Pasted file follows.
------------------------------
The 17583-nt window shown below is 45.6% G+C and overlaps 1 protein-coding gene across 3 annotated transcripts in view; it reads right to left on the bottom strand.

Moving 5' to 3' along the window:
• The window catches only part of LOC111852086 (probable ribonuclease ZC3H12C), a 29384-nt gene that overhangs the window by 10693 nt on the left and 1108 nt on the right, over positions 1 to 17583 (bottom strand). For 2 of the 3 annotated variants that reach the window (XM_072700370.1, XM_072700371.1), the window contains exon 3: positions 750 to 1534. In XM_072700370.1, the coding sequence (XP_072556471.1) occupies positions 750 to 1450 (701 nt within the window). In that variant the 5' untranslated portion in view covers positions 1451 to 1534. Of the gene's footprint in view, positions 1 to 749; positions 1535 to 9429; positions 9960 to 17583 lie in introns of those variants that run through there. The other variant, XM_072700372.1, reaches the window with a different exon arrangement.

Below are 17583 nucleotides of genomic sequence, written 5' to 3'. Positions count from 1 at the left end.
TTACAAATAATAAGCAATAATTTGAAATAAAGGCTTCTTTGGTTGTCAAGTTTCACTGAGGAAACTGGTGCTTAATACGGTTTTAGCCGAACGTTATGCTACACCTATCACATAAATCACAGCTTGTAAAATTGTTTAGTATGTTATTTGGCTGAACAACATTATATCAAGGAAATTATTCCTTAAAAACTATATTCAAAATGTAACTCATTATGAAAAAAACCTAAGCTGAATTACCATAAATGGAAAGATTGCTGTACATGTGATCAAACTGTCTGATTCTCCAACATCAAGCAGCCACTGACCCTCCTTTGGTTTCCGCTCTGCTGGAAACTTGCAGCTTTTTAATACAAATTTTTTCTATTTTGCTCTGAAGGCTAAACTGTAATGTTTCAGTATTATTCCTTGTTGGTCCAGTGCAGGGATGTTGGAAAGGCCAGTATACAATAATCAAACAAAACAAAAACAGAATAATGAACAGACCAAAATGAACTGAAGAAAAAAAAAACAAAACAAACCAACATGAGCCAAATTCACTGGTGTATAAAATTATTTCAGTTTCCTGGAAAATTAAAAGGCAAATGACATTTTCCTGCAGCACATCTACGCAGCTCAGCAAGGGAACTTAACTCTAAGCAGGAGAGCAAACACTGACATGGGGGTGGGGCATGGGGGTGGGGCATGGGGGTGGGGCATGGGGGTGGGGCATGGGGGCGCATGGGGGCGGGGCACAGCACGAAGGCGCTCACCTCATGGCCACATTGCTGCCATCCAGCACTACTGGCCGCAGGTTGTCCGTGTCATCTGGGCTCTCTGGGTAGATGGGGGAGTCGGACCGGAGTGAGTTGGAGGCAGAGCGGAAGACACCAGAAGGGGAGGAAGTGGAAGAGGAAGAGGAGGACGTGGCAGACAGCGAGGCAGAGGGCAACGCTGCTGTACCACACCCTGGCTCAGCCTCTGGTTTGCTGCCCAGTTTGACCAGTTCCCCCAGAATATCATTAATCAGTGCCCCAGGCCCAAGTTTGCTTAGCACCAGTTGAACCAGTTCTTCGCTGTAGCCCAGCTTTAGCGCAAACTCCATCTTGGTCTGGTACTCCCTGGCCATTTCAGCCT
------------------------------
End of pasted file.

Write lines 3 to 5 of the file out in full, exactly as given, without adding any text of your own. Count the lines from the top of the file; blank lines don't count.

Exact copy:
• The window catches only part of LOC111852086 (probable ribonuclease ZC3H12C), a 29384-nt gene that overhangs the window by 10693 nt on the left and 1108 nt on the right, over positions 1 to 17583 (bottom strand). For 2 of the 3 annotated variants that reach the window (XM_072700370.1, XM_072700371.1), the window contains exon 3: positions 750 to 1534. In XM_072700370.1, the coding sequence (XP_072556471.1) occupies positions 750 to 1450 (701 nt within the window). In that variant the 5' untranslated portion in view covers positions 1451 to 1534. Of the gene's footprint in view, positions 1 to 749; positions 1535 to 9429; positions 9960 to 17583 lie in introns of those variants that run through there. The other variant, XM_072700372.1, reaches the window with a different exon arrangement.

Below are 17583 nucleotides of genomic sequence, written 5' to 3'. Positions count from 1 at the left end.
TTACAAATAATAAGCAATAATTTGAAATAAAGGCTTCTTTGGTTGTCAAGTTTCACTGAGGAAACTGGTGCTTAATACGGTTTTAGCCGAACGTTATGCTACACCTATCACATAAATCACAGCTTGTAAAATTGTTTAGTATGTTATTTGGCTGAACAACATTATATCAAGGAAATTATTCCTTAAAAACTATATTCAAAATGTAACTCATTATGAAAAAAACCTAAGCTGAATTACCATAAATGGAAAGATTGCTGTACATGTGATCAAACTGTCTGATTCTCCAACATCAAGCAGCCACTGACCCTCCTTTGGTTTCCGCTCTGCTGGAAACTTGCAGCTTTTTAATACAAATTTTTTCTATTTTGCTCTGAAGGCTAAACTGTAATGTTTCAGTATTATTCCTTGTTGGTCCAGTGCAGGGATGTTGGAAAGGCCAGTATACAATAATCAAACAAAACAAAAACAGAATAATGAACAGACCAAAATGAACTGAAGAAAAAAAAAACAAAACAAACCAACATGAGCCAAATTCACTGGTGTATAAAATTATTTCAGTTTCCTGGAAAATTAAAAGGCAAATGACATTTTCCTGCAGCACATCTACGCAGCTCAGCAAGGGAACTTAACTCTAAGCAGGAGAGCAAACACTGACATGGGGGTGGGGCATGGGGGTGGGGCATGGGGGTGGGGCATGGGGGTGGGGCATGGGGGCGCATGGGGGCGGGGCACAGCACGAAGGCGCTCACCTCATGGCCACATTGCTGCCATCCAGCACTACTGGCCGCAGGTTGTCCGTGTCATCTGGGCTCTCTGGGTAGATGGGGGAGTCGGACCGGAGTGAGTTGGAGGCAGAGCGGAAGACACCAGAAGGGGAGGAAGTGGAAGAGGAAGAGGAGGACGTGGCAGACAGCGAGGCAGAGGGCAACGCTGCTGTACCACACCCTGGCTCAGCCTCTGGTTTGCTGCCCAGTTTGACCAGTTCCCCCAGAATATCATTAATCAGTGCCCCAGGCCCAAGTTTGCTTAGCACCAGTTGAACCAGTTCTTCGCTGTAGCCCAGCTTTAGCGCAAACTCCATCTTGGTCTGGTACTCCCTGGCCATTTCAGCCT